Diversity and interaction predict microbial community dynamics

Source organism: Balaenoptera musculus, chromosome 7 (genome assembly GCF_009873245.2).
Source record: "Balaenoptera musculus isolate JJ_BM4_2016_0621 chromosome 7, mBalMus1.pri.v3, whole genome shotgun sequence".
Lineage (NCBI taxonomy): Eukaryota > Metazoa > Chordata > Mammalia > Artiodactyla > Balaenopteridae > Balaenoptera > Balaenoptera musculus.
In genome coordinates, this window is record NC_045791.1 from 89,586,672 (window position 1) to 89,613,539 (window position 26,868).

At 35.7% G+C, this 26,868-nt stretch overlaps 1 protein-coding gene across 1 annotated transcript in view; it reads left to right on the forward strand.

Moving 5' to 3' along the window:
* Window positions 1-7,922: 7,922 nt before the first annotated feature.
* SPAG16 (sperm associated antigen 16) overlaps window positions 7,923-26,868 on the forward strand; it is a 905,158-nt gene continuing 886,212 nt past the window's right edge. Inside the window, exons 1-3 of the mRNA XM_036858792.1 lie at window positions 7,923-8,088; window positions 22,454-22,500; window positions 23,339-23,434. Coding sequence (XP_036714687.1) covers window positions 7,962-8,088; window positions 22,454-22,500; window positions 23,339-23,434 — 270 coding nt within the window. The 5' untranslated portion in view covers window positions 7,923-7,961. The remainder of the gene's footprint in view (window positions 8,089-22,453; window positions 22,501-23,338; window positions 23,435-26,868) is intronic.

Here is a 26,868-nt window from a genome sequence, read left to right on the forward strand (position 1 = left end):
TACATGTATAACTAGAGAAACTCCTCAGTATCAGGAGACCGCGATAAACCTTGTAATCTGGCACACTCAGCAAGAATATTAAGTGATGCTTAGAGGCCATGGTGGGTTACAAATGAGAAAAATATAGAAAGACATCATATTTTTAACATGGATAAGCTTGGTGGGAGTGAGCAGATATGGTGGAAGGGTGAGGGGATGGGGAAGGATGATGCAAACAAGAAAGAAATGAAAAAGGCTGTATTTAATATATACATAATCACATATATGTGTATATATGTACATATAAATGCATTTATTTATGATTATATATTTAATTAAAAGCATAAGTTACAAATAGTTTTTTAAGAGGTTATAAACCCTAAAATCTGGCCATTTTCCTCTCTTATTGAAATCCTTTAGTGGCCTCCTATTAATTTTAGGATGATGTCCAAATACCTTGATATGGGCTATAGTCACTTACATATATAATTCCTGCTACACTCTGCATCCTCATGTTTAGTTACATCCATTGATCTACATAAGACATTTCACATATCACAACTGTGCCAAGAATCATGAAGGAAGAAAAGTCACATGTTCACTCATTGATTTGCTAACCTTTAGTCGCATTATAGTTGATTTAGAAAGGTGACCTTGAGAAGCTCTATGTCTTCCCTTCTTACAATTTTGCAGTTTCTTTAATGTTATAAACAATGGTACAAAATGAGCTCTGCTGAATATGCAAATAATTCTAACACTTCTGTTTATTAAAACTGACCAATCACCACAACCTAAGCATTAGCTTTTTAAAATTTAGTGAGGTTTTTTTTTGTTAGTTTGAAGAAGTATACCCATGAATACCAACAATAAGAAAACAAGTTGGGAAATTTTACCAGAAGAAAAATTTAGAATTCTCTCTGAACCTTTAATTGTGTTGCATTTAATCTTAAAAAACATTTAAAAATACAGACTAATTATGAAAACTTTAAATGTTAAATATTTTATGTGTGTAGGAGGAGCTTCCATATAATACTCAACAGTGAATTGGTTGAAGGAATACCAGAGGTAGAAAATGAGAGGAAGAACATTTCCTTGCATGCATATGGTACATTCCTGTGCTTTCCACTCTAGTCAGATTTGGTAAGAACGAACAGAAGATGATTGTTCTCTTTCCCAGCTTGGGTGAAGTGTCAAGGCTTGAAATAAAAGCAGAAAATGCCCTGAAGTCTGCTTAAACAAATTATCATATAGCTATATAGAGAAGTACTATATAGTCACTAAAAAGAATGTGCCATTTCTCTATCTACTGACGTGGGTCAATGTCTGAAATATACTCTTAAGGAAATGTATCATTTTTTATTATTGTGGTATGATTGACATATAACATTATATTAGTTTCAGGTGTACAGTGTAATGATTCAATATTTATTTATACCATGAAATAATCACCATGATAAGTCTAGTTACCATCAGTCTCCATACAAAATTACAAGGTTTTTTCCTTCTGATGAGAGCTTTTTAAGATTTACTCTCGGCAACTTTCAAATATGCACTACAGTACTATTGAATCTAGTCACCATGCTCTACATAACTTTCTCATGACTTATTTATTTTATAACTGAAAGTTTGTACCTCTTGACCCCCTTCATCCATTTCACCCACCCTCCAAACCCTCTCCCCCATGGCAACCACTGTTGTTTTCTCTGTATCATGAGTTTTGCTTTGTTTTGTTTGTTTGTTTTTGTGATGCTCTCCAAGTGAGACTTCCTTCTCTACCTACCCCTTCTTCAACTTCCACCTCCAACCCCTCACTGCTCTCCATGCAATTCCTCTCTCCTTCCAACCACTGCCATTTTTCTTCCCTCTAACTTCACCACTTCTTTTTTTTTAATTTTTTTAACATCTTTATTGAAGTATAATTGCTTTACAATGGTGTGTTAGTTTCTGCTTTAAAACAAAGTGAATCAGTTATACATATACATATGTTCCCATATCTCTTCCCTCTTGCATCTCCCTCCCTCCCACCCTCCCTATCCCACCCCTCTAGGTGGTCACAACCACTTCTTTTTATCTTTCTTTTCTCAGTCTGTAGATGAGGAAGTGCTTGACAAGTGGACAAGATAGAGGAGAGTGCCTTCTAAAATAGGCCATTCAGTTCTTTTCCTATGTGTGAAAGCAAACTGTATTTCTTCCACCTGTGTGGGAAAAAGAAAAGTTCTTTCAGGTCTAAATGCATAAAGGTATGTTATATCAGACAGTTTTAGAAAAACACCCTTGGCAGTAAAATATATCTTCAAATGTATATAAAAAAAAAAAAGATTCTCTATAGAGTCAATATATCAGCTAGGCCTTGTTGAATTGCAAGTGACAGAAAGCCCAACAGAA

By observing miniature microbial ecosystems, the researchers show that more complex ecological communities — those with greater diversity and stronger interactions — tend to be less stable over time and move between distinct dynamic phases, according to a new study. study. The results offer insight into general ecological principles and demonstrate predictable patterns of diversity and dynamics in ecological communities. Ecological communities of all shapes and sizes – from our own individual microbiomes to the Earth’s rainforests – often harbor large numbers of coexisting species, which together perform important functions. However, these communities are complex and their dynamics are difficult to predict, and studying these relationships in large-scale ecosystems is generally impractical. As a result, key aspects of ecosystem functioning, such as whether a community’s diversity enhances or weakens its stability, remain poorly understood. Using mathematical models and observations of bacterial communities under highly controlled conditions, Jiliang Hu and his colleagues performed a direct test of ecological theory by predicting that simple community-level characteristics, such as diversity and interaction, dictate the behaviors of the community. Hu et al. found that more complex bacterial ecological communities were less stable over time and evolved differently, but predictably, depending on their initial diversity and the strengths of interaction between different species. The authors demonstrate that communities go through distinct phases as diversity or interactions increase, from a stable equilibrium where all species coexist to partial coexistence to persistent and dynamic fluctuations in species abundance. According to the results, communities that fluctuated tended to maintain higher species richness, suggesting that diversity and stability are mutually reinforcing. “Overall, the findings of Hu et al. suggest that ecological communities generally pass through distinct phases as the strength or diversity of interspecific interactions change, in the same way that matter abruptly passes through distinct states when temperature or pressure changes,” write Matthias Huelsmann and Martin Ackermann from a related perspective.